ADPH Telehealth Program
- Need: To increase access to healthcare throughout Alabama.
- Intervention: The Alabama Department of Public Health (ADPH) has created telehealth communications at county health departments.
- Results: ADPH telehealth services are currently available in 65 of 67 county health departments.
Created in 2015, the Alabama Department of Public Health (ADPH) Telehealth Program allows patients to visit their nearest county health department for appointments with specialists in another city. The ADPH has a video production and broadcast facility as well as a statewide videoconferencing network. In addition, the ADPH was able to purchase the components and build its own telehealth carts, thereby saving itself significant money in starting this new program. Currently, 65 county health departments are equipped with a telehealth cart.
ADPH staff use the telehealth carts for meetings and training in addition to programs that use it for telehealth appointments such as disease intervention and microscope competency testing. In addition, the ADPH is currently working with the following external partners:
- Affinity Cardiovascular Specialists
- Alabama Department of Mental Health
- Alabama Department of Rehabilitation Services
- Alabama Lions Sight Conservation Association
- Children's of Alabama (hospital)
- Five Horizons Health Services
- Jacksonville State University (telehealth added to Nurse Practitioner curriculum)
- Medical Advocacy and Outreach
- Medical Outreach Ministries
- Tuscaloosa VA Medical Center
- University of Alabama
- University of Alabama at Birmingham Medical Center (UABMC)
- University of South Alabama
- Whatley Health Services
ADPH external telehealth partners schedule patients' appointments in cooperation with the appropriate county health department. Travel time for patients is significantly reduced, as the patient is able to have the telehealth encounter with their provider without leaving their county of residence. County health department staff facilitate the appointment and operate the telehealth equipment. Each telehealth cart has the following equipment:
- Handheld examination camera with a general viewing lens, otoscope lens, and dermatology lens
- Bluetooth-enabled stethoscope
- Additional equipment is deployed for some specialty clinics such as abdominal and transvaginal ultrasounds, fetal heart monitor, and colposcopy cameras.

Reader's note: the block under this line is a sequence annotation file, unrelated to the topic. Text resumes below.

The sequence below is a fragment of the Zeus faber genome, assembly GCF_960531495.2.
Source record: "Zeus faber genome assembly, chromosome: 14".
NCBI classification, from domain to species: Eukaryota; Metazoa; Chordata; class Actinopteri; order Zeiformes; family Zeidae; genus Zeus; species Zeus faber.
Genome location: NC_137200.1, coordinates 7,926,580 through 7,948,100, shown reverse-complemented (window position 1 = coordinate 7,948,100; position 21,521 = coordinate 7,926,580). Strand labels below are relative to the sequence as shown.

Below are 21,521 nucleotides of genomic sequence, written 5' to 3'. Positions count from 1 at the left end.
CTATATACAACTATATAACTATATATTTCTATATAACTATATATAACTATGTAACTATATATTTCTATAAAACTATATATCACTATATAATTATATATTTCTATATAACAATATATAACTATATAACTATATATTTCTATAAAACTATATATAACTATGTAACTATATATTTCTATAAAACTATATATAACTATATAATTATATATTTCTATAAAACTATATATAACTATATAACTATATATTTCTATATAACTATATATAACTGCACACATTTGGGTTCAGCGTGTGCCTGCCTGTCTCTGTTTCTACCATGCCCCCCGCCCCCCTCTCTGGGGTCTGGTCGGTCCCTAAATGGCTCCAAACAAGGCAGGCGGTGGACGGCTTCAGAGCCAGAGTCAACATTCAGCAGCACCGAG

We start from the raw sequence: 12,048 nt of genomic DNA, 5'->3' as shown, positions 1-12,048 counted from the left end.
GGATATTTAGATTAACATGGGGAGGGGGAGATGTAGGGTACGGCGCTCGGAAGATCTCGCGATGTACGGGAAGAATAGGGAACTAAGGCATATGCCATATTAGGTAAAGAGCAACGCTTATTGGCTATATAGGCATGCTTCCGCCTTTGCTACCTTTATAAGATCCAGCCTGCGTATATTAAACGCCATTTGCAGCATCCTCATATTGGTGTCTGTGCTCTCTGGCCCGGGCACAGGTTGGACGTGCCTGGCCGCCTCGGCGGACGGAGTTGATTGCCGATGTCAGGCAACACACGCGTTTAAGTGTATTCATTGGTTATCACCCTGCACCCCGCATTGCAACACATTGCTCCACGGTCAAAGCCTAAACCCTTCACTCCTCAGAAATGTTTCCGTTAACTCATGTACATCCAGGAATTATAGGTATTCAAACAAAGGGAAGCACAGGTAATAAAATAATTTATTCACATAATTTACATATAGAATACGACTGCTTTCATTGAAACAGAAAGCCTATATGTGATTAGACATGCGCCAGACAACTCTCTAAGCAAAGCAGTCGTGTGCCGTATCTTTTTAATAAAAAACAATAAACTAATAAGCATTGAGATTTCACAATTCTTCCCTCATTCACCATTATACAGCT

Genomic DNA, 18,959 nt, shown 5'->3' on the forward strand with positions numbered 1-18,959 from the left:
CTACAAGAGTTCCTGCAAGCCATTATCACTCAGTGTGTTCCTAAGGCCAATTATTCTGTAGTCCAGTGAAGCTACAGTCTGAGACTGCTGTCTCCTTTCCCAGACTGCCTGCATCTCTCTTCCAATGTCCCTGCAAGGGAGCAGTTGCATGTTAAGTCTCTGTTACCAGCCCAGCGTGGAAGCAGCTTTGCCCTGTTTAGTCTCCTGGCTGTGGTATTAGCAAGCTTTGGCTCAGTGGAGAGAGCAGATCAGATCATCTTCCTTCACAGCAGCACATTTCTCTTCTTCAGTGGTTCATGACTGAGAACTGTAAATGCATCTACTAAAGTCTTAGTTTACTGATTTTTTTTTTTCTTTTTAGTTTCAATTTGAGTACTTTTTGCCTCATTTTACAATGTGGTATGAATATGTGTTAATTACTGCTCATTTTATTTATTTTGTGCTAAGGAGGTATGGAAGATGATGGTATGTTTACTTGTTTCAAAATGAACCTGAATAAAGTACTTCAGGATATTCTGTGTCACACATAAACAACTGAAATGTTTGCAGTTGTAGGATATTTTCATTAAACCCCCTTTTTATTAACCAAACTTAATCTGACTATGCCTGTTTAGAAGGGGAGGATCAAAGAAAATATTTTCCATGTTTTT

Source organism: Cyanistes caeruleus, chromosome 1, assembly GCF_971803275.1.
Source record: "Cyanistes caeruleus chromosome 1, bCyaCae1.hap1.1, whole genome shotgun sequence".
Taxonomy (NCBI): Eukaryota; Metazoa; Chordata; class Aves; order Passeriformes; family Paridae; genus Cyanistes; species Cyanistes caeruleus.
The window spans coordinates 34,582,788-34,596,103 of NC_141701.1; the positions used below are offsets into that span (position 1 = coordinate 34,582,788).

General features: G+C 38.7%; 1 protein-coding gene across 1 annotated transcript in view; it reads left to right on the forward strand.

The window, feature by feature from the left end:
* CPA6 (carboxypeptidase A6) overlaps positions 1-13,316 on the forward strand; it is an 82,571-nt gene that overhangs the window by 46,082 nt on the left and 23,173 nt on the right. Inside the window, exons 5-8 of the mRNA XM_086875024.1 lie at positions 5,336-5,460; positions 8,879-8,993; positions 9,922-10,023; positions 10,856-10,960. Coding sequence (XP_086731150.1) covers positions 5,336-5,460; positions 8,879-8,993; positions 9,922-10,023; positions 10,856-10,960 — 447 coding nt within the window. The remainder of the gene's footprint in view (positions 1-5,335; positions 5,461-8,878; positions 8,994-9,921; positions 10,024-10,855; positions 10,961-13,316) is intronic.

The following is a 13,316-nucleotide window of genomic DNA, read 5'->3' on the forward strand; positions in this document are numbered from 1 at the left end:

Through these appointments, patients can receive the following services:
- Behavioral Health
- Developmental Behavioral Pediatrics
- Diabetes Education
- General Surgery Consultations
- HIV/AIDS Counseling and Support
- Kidney Transplant Advocacy Training
- Maternal Fetal Medicine
- Multiple Myeloma and Bone Marrow Transplant Consultations
- Palliative Care
- Physical Medicine and Rehabilitation Consultations
- Pre-exposure Prophylaxis (PrEP)
- Pre- or Post-Procedure Consultations
- Sleep Medicine
- Speech Language Pathology
- STD Education, Counseling, and Partner Tracking
- Sleep Medicine
- Vascular Surgery
When the ADPH Telehealth Program began in 2015, 23 of the 67 county health departments had the bandwidth capacity to conduct telehealth services. Broadband is now available at all county health departments.
The ADPH has designed a second style custom cart that is used exclusively for meetings, training, and telehealth consultations. Three of these carts were deployed, which allow for telemedicine and a second telecommunications event to occur at the same time from select county health departments.
The University of Alabama at Birmingham is believed to be the first in the nation to offer dialysis visits via telehealth. For more information about these visits:
Krishna, V.N., Managadi, K., Smith, M., & Wallace, E. (2017). Telehealth in the Delivery of Home Dialysis Care: Catching up with Technology. Advances in Chronic Kidney Disease, 24(1), 12-16. Article Abstract
To learn more about Children's of Alabama and Alabama Department of Public Health's work with pediatric epilepsy and telehealth:
Gali, K., Joshi, S., Hueneke, S., Katzenbach, A., Radecki, L., Calabrese, T., … & Bonkowsky, J.L. (2022). Barriers, Access and Management of Paediatric Epilepsy with Telehealth. Journal of Telemedicine and Telecare, 28(3), 213-233.
The state of Alabama has not enacted legislation that would provide equitable reimbursement for services taking place in the office or via telehealth. State health departments need state or federal funding for the management, operation, and evaluation of telehealth programs.
See if your state or region already has an existing telehealth network. Joining an existing network is cheaper and more efficient than starting a new network, establishing originating sites, and buying the needed equipment.
The ADPH's website includes additional resources.
Contact InformationApril L. Golson, Director
Office of Telehealth
August 2, 2017
Date updated or reviewed
August 31, 2022
Suggested citation: Rural Health Information Hub, 2022. ADPH Telehealth Program [online]. Rural Health Information Hub. Available at: https://www.ruralhealthinfo.org/project-examples/967 [Accessed 4 June 2023]
Please contact the models and innovations contact directly for the most complete and current information about this program. Summaries of models and innovations are provided by RHIhub for your convenience. The programs described are not endorsed by RHIhub or by the Federal Office of Rural Health Policy. Each rural community should consider whether a particular project or approach is a good match for their community’s needs and capacity. While it is sometimes possible to adapt program components to match your resources, keep in mind that changes to the program design may impact results.